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But I pray to you, LORD, in the time of your favor; in your great love, O God, answer me with your sure salvation.
Psalm 69 is David’s passionate cry for divine help. He has been sinking into the mire of trouble. Some is the result of his own sin (69:5), while much of David’s difficulty stems from the evil of his opponents (69:4). Even though people laugh at him for his consistent yearning for God (69:10-12), David persists in praying to the Lord, hoping that this is a time of God’s “favor” (69:13).
The Hebrew expression behind this line is a peculiarly brief one. It reads, literally, “a time of favor or acceptance” (‘et ratzon). David yearns for such a time, when God will finally answer his prayers. He realizes there is nothing he can do to make this time of favor come, other than remain faithful in seeking the Lord.
All of us go through seasons like this, when we are desperate for God’s help and when we pray without ceasing, but also without apparent response. Like David in Psalm 69, we can pray, “Do not hide your face from your servant; answer me quickly, for I am in trouble (69:17).” Yes, sometimes it does seem as if God is hiding from us. His answers come anything but quickly.
Thus we echo Psalm 69 in asking for a time of divine favor. We pray. We wait. We hope. Sometimes we may doubt, overcome by despair. But we continue to ask the Lord for a season of mercy. In those times, the Psalms offer encouragement that keep us going. We see that our struggles are not new, but have been found among God’s people for centuries. Reminded that God’s timing is not our timing and that his ways are not our ways, we persist in prayer, basing our hope on the goodness and grace of God. In his time of favor, he will act.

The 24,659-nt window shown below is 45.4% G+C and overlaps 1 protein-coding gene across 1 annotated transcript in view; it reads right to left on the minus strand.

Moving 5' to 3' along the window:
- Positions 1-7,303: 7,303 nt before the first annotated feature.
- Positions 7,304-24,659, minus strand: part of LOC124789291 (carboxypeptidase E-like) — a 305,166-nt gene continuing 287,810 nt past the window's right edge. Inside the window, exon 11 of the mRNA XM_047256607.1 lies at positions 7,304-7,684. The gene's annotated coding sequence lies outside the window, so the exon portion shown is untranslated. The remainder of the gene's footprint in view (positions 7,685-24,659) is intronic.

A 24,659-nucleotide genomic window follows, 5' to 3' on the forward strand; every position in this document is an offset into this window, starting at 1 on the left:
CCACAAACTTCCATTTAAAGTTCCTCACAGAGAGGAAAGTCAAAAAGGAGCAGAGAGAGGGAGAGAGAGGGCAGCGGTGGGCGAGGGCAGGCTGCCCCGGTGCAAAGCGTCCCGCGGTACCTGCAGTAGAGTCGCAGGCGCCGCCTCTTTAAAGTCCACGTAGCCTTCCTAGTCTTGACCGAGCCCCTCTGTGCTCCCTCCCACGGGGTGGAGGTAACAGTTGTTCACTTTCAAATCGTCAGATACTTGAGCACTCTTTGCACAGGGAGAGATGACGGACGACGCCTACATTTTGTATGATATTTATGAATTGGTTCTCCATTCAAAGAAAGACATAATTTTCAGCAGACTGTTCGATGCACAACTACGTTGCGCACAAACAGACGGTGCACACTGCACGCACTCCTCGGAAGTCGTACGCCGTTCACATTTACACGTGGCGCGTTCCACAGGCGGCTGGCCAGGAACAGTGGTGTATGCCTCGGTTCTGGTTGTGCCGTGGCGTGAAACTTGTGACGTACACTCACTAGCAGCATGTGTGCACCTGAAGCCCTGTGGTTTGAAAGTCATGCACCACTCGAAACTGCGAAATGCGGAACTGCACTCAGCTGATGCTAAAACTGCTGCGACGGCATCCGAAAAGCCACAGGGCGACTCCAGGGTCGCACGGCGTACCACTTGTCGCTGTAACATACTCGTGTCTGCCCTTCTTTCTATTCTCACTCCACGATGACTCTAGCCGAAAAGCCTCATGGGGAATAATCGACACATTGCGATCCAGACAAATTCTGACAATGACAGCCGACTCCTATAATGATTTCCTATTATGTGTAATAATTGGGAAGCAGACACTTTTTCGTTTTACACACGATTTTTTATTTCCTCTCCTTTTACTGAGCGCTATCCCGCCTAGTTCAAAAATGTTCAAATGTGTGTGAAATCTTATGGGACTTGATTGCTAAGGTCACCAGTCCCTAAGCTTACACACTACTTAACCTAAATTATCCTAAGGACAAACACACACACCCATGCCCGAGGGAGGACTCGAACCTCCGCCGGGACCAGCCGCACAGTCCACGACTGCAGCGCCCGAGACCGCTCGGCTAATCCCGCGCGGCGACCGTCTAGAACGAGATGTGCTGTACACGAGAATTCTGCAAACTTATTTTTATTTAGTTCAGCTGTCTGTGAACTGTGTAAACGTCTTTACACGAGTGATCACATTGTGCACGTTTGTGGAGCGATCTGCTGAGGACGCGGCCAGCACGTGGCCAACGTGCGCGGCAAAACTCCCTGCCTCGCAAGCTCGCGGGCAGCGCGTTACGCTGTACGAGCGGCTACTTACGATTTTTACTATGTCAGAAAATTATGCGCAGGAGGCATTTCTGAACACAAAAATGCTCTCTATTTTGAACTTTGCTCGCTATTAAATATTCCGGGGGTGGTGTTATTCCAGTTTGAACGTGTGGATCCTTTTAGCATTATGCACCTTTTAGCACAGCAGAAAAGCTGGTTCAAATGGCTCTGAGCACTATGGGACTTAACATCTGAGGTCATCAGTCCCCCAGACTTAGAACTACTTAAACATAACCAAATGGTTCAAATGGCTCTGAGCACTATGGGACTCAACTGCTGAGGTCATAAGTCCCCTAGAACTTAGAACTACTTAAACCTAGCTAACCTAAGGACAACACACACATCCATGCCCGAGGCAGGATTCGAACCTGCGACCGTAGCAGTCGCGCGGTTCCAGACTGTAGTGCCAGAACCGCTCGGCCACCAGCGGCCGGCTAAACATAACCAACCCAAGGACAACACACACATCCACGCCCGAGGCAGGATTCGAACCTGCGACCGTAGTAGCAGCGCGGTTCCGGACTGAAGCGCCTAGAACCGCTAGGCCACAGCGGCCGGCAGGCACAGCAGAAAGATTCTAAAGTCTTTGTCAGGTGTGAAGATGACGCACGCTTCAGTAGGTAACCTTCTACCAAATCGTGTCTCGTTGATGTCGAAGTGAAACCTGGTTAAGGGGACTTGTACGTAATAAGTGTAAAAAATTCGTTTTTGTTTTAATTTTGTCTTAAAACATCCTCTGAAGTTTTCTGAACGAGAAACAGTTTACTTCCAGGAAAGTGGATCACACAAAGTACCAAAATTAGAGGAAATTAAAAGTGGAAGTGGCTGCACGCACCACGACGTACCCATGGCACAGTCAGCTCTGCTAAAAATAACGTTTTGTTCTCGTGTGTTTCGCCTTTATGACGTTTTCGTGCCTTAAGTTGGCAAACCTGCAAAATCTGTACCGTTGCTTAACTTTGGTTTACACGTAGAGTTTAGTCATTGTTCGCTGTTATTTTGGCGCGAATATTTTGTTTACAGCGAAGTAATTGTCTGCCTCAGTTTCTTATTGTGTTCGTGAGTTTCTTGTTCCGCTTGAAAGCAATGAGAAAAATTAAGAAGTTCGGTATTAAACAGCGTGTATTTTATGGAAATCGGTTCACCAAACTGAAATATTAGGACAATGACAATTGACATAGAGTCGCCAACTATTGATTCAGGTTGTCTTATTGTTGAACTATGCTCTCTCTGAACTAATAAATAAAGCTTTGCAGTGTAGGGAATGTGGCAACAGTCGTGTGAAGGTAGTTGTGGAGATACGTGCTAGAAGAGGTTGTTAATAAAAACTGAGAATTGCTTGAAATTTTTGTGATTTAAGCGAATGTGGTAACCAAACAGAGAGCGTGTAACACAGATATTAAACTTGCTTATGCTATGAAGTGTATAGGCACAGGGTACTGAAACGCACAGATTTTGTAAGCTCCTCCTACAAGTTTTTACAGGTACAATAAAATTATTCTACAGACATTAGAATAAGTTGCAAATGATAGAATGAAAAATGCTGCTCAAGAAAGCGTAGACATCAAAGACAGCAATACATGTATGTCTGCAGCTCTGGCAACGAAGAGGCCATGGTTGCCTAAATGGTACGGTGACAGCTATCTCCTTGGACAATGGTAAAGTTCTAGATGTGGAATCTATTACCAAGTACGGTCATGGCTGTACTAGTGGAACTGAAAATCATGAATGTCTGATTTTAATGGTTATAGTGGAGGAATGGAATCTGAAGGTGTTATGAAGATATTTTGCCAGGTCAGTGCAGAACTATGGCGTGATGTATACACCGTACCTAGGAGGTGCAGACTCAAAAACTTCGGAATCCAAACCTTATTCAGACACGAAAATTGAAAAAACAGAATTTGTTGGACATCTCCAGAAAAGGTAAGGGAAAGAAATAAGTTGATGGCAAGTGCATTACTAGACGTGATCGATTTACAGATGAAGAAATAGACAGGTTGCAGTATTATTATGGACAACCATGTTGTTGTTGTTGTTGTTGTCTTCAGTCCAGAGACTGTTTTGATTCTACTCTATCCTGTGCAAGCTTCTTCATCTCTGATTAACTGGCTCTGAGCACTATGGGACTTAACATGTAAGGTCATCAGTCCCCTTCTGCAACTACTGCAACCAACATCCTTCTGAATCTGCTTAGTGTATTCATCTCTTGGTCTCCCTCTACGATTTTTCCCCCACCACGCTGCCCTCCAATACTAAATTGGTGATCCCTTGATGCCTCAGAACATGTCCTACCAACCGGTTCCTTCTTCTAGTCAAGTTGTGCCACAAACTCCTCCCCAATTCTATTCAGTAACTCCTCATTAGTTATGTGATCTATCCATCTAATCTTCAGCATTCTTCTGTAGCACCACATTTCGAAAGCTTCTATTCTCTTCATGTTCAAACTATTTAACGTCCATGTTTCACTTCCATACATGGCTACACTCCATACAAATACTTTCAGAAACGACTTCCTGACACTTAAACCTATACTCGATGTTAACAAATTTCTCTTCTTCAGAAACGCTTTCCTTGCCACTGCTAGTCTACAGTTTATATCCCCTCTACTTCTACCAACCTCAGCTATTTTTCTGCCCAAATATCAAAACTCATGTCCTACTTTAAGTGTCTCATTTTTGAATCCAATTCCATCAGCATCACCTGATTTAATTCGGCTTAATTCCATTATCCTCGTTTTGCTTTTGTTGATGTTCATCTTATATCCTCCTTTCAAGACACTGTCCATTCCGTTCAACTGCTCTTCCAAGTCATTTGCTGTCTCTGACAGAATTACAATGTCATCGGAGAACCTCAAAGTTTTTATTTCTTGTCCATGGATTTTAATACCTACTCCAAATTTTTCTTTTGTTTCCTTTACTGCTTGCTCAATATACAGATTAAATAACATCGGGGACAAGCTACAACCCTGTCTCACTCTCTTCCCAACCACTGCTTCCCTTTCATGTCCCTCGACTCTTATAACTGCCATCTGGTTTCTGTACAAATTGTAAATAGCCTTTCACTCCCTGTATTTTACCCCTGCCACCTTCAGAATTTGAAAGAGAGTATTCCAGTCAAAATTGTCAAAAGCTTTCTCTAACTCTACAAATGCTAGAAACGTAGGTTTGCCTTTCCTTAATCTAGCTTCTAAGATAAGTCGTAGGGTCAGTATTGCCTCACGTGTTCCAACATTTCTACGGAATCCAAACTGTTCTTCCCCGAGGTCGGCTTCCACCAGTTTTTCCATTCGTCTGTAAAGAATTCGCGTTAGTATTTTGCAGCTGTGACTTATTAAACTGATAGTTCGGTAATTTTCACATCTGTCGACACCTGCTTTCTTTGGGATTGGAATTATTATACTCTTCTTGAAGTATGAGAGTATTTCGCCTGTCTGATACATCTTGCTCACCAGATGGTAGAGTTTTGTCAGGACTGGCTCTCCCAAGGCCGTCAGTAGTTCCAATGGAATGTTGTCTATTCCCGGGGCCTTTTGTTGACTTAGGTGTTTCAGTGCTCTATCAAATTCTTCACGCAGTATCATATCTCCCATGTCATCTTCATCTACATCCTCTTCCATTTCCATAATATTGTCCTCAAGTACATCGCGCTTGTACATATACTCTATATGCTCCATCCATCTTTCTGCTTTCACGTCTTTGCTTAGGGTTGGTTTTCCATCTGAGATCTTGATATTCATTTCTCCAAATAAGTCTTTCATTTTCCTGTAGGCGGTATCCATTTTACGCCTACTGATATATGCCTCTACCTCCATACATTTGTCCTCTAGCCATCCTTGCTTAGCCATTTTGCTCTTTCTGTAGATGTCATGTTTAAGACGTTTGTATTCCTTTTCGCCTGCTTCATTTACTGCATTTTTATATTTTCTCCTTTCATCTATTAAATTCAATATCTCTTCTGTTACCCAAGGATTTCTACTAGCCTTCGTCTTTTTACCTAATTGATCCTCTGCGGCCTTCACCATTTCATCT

QUESTIONS TO CONSIDER:
As you think back upon your life, are there times that you might call “times of favor”? What happened in these times? How were you experiencing God’s grace and mercy?
What helps you to keep praying when you are desperate and God seems far away?
Do you need God’s favor today? For what? Have you asked God for this gift?
Gracious God, I can think of so many times when I have prayed in the mode of Psalm 69 – desperate and tired, yet persistent and hopeful. How often have I cried out to you for a time of favor. And how often have you blessed me. Thank you, gracious God, for your astounding faithfulness and mercy.
This psalm reminds me to pray for people in my life — and in this world — who are seeking a time of favor in their lives. I think of friends who have had such long battles with serious illness, or who continue to wonder if they’ll have enough money to get through the next month. I think of those whose children have gone astray, or who have recently lost loved ones. I think of victims of injustice or racism. For these friends and for others like them throughout this globe, I pray for a time of favor. Hear their prayers, Lord! Make known to them your love and grace… even today! Amen.
Explore more at the Theology of Work Project online commentary: When You Can’t Stop Crying Out to God
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